“You would not wish to see things as they are, then,” whispered she, while the sweetest smile stole over her blushing face.
“Oh, no, no!” exclaimed I. “But what would you ask, Mabel?”
“I,” answered she, “would ask the fairy to give me a husband who loved me well, if—if his name was—Jamie.”
A little before supper-time we both stole on tip-toe into the professor’s study. He was writing, as usual, and did not notice us. Mabel went up to his chair from behind and gently put her hands over his eyes, and asked if he could guess who it was. He, of course, guessed all the names he could think of, except the right one.
“Papa,” said Mabel, at last, restoring to him once more the use of his eyes, “Jamie and I have something we want to tell you.”
“And what is it, my dear?” asked the professor, turning round on his chair, and staring at us as if he expected something extraordinary.
“I don’t want to say it aloud,” said Mabel. “I want to whisper it.”
“And I, too,” echoed I.
And so we both put our mouths, one on each side, to the professor’s ears, and whispered.
“But,” exclaimed the old man, as soon as he could recover his breath, “you must bear in mind that life is not a play,—that—that life is not what it seems—”
“No, but Mabel is,” said I.
“What she seems,” cried I.
And then we both laughed; and the professor kissed Mabel, shook my hand, and at last all laughed.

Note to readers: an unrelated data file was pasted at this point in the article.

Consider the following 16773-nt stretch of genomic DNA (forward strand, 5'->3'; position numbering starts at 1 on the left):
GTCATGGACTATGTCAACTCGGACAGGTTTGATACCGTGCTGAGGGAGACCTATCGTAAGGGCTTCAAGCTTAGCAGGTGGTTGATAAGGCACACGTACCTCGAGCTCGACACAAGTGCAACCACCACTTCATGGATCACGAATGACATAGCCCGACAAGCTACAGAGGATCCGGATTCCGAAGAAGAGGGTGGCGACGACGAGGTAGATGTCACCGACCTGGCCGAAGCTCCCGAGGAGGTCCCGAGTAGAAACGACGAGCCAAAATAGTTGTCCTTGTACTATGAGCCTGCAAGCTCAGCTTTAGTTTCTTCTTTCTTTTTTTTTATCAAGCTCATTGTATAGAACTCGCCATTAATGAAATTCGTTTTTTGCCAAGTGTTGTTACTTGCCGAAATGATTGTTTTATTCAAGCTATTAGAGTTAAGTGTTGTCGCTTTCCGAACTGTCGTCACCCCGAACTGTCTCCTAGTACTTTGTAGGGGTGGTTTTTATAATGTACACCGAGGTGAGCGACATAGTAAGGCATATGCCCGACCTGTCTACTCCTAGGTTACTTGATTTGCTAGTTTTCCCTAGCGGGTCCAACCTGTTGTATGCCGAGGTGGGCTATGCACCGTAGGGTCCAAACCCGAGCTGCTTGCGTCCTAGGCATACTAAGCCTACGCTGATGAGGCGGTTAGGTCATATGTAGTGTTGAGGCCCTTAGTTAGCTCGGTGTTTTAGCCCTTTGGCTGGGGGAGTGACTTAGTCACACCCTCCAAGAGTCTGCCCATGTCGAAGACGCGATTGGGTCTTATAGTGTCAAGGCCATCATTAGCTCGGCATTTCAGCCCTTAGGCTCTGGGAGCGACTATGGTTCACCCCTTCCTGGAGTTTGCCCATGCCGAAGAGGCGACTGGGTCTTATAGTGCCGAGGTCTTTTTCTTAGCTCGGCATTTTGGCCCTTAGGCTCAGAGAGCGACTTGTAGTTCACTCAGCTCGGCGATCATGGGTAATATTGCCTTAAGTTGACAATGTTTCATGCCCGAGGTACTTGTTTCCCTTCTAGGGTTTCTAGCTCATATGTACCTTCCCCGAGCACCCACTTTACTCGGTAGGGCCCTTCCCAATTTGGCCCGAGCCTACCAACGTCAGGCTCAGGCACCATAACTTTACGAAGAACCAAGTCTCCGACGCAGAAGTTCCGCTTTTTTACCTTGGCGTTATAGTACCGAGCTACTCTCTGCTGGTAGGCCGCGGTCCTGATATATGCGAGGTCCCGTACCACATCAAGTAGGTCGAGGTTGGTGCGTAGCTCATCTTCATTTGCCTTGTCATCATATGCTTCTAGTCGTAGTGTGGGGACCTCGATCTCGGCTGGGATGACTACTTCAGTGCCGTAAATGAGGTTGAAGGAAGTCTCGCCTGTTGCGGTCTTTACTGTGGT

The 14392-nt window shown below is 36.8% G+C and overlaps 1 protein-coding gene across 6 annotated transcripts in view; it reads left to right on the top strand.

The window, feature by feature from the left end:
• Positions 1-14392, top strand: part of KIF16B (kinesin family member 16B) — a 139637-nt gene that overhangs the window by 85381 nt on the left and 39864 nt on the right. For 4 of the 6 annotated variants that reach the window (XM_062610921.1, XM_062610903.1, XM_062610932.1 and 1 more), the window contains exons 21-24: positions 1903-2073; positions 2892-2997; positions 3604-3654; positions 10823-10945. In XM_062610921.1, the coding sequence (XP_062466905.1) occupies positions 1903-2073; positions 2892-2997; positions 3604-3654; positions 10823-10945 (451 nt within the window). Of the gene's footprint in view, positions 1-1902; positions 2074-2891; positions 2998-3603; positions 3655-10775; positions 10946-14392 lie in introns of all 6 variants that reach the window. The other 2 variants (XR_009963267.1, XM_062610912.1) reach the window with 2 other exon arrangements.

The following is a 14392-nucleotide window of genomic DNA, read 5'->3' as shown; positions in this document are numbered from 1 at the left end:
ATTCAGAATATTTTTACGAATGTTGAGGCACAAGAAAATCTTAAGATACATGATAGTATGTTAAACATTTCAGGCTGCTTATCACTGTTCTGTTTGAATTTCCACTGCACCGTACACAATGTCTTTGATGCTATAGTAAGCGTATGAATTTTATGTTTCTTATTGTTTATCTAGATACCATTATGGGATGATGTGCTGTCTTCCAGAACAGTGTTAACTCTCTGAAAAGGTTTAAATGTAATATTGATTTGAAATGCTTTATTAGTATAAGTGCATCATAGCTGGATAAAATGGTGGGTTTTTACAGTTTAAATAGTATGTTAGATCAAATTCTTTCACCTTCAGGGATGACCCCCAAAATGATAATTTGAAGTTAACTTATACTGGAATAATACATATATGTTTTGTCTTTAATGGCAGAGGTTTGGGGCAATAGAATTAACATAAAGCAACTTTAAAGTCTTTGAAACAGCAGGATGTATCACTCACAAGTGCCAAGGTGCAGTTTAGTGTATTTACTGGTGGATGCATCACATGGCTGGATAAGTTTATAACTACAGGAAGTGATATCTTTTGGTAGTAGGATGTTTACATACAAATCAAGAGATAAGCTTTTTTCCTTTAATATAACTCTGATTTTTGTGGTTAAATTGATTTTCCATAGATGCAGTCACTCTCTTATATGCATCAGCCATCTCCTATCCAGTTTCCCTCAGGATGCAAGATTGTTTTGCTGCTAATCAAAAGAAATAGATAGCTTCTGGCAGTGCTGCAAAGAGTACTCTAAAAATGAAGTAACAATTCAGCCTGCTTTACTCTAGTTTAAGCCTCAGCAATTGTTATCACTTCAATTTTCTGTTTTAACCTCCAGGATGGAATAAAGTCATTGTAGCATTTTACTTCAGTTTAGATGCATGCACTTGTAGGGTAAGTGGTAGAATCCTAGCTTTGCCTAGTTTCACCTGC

HOW MR. STORM MET HIS DESTINY.
Huet’ dich vor Maegdelein,
I do not know why people always spoke of my friend Edmund Storm as a confirmed bachelor, considering the fact that he was not far on the shady side of thirty. It is true, he looked considerably older, and had to all appearances entered that bloomless and sapless period which with women is called “uncertain age.” Nevertheless, I had a private conviction that Storm might some fine day shed this dry and shrunken chrysalis, and emerge in some brilliant and unexpected form. I cannot imagine what ground I had for such a belief; I only know that I always felt called upon to combat the common illusion that he was by nature and temperament set apart for eternal celibacy, or even that he had ceased to be agitated by matrimonial aspirations. I dimly felt that there was a sort of refined cruelty in thus excluding a man from the common lot of the race; men often have pity but seldom love for those who either from eccentricity or peculiar excellence separate themselves from the broad, warm current of human life, having no part in the errors, ideals, and aspirations of their more commonplace brethren. Even a slight deviation from the physical type of common manhood and womanhood, as for instance, the possession of a sixth toe or finger, would in the eyes of the multitude go far toward making a man morally objectionable. It was, perhaps, because I wished to save my friend Storm from this unenviable lot that I always contended that he was yet a promising candidate for matrimony.